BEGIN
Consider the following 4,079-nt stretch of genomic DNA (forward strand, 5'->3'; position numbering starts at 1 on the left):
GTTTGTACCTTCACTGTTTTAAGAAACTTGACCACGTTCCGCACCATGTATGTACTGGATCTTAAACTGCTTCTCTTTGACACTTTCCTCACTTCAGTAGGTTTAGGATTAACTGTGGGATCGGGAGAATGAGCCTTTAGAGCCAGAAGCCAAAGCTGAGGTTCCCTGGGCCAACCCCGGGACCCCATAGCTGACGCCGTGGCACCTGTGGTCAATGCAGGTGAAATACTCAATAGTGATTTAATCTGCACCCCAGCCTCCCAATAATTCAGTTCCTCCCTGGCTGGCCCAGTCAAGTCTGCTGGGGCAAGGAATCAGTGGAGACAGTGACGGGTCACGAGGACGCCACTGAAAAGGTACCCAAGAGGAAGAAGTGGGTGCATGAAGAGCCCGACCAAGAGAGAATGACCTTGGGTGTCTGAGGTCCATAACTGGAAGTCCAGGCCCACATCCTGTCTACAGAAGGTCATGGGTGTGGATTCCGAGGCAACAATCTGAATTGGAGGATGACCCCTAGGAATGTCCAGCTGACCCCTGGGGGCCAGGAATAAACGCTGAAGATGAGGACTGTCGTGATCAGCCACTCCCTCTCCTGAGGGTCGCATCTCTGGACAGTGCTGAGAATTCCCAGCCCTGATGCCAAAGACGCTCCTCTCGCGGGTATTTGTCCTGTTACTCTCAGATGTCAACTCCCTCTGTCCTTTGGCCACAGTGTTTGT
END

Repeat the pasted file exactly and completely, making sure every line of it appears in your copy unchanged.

Consider the following 4,079-nt stretch of genomic DNA (forward strand, 5'->3'; position numbering starts at 1 on the left):
GTTTGTACCTTCACTGTTTTAAGAAACTTGACCACGTTCCGCACCATGTATGTACTGGATCTTAAACTGCTTCTCTTTGACACTTTCCTCACTTCAGTAGGTTTAGGATTAACTGTGGGATCGGGAGAATGAGCCTTTAGAGCCAGAAGCCAAAGCTGAGGTTCCCTGGGCCAACCCCGGGACCCCATAGCTGACGCCGTGGCACCTGTGGTCAATGCAGGTGAAATACTCAATAGTGATTTAATCTGCACCCCAGCCTCCCAATAATTCAGTTCCTCCCTGGCTGGCCCAGTCAAGTCTGCTGGGGCAAGGAATCAGTGGAGACAGTGACGGGTCACGAGGACGCCACTGAAAAGGTACCCAAGAGGAAGAAGTGGGTGCATGAAGAGCCCGACCAAGAGAGAATGACCTTGGGTGTCTGAGGTCCATAACTGGAAGTCCAGGCCCACATCCTGTCTACAGAAGGTCATGGGTGTGGATTCCGAGGCAACAATCTGAATTGGAGGATGACCCCTAGGAATGTCCAGCTGACCCCTGGGGGCCAGGAATAAACGCTGAAGATGAGGACTGTCGTGATCAGCCACTCCCTCTCCTGAGGGTCGCATCTCTGGACAGTGCTGAGAATTCCCAGCCCTGATGCCAAAGACGCTCCTCTCGCGGGTATTTGTCCTGTTACTCTCAGATGTCAACTCCCTCTGTCCTTTGGCCACAGTGTTTGT